Cinematographer Alexander Dynan during filming After Love. Credit:© RÅN studio

Following three weeks of prep, filming commenced in July 2019, with a week-long shoot in Dover, a week in Calais and another two weeks in London for interior scenes such as Genevieve’s house where much of the narrative unravels. The cinematography reflects Mary’s viewpoint during her journey’s three main stages: her husband’s death; her visit to Calais to discover her husband’s secret life; and when the three main characters are in Mary’s house discovering her life and forming a new kind of family.

This was achieved thanks to a fruitful collaboration with DIT Ash Daniyan. “He’s a phenomenal colourist. As colour was so important to the storytelling, it needed to be tracked throughout. We had detailed discussions before shooting and I would view the previous day’s stills on my iPad Pro and amend,” says Dynan.

The cinematographer also teamed up with long-time collaborator colourist Tim Masick from Company 3. “At the start of working on a film, I call Tim. Collaborating with him lets me set looks from the beginning, ensuring adequate resolution whenever I need to push the images.”

Framing and camera movement also emphasised different aspects of Mary’s journey. “In Dover, Aleem wanted Mary to feel more isolated. Even though she’s with people, she’s usually centre-framed with nobody invading her frame. Close-ups and more restricted camera movement came into their own for a cliff scene when we’re intensely in that space with Mary.”

Discussions between Dynan and gaffer Howard Davidson focused on how light could shape both visuals and story, plus emphasise Mary’s emotional state. With a background in documentary filmmaking, Dynan also wanted to explore how best to adopt a naturalistic approach.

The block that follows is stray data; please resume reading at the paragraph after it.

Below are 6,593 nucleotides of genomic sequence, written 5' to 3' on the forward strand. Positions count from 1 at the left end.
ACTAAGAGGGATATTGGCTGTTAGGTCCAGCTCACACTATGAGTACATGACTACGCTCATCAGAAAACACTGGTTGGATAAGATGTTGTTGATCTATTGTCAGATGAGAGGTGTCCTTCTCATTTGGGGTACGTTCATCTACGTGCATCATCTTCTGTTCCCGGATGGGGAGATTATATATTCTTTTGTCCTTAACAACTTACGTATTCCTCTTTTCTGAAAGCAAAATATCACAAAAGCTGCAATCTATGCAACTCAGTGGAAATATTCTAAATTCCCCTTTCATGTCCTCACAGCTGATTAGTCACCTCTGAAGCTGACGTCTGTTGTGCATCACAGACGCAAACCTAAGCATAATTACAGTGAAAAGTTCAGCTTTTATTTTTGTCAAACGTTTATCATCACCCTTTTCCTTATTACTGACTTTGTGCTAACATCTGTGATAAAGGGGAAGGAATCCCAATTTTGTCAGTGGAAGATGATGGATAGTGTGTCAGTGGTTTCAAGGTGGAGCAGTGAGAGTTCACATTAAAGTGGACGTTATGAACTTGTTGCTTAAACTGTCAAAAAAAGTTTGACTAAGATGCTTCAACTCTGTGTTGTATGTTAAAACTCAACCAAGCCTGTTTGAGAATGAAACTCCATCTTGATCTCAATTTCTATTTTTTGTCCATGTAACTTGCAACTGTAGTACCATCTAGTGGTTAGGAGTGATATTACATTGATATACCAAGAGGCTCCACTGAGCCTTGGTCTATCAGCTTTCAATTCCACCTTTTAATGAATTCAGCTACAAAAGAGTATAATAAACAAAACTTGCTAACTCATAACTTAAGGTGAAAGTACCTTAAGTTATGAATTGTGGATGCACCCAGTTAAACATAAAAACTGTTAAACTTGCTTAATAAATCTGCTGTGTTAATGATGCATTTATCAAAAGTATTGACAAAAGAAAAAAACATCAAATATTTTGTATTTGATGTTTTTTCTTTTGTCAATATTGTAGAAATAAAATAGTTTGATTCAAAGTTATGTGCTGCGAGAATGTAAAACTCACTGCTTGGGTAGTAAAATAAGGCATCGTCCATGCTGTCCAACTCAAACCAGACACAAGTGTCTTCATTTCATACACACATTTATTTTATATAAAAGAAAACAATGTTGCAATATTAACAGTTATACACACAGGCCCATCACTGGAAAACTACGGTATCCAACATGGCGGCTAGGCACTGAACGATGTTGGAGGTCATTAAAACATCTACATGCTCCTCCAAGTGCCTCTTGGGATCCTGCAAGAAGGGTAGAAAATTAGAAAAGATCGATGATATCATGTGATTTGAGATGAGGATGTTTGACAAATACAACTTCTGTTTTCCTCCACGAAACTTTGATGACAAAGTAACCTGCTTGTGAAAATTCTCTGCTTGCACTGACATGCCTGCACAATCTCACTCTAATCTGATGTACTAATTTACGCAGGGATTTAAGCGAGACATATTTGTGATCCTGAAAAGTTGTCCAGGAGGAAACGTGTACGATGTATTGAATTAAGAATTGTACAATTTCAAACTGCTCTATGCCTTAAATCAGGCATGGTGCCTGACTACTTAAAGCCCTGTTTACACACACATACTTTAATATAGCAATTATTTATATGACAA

“For narrative projects I’m not really interested in cinematography that is super showy and reveals itself. Howard was the perfect partner as he’s incredibly artistic and thoughtful. In early lighting tests we started bouncing lights and choosing the right rags. ‘Bounce light and lots of bleached muslin’ was our mantra,” he says.

Mary needed to be in a soft bounce light in the first stage of her journey. This light becomes harsher when she travels to Calais and the truth is revealed.

“We introduced warmer colours and more tungsten hues when Mary’s life is interrupted by Genevieve and her son Solomon. The framing is wider when they travel to Dover, leaving more space for them to explore Mary’s house. The Dover she returns to is warmer than the one at the film’s beginning. In the final scene, the trio stand in line together. We pull out to an extreme wide shot of the cliffs, contrasting with the intimate, tight, sterile shots when After Love begins,” says Dynan. He highlights the dramatic cliff scenes as some of After Love’s most powerful storytelling devices, saying, “Flying Pictures did incredible drone work, especially as some scenes were filmed in challenging weather. The cliff climbing sequence and the final pullback required tremendous skill.”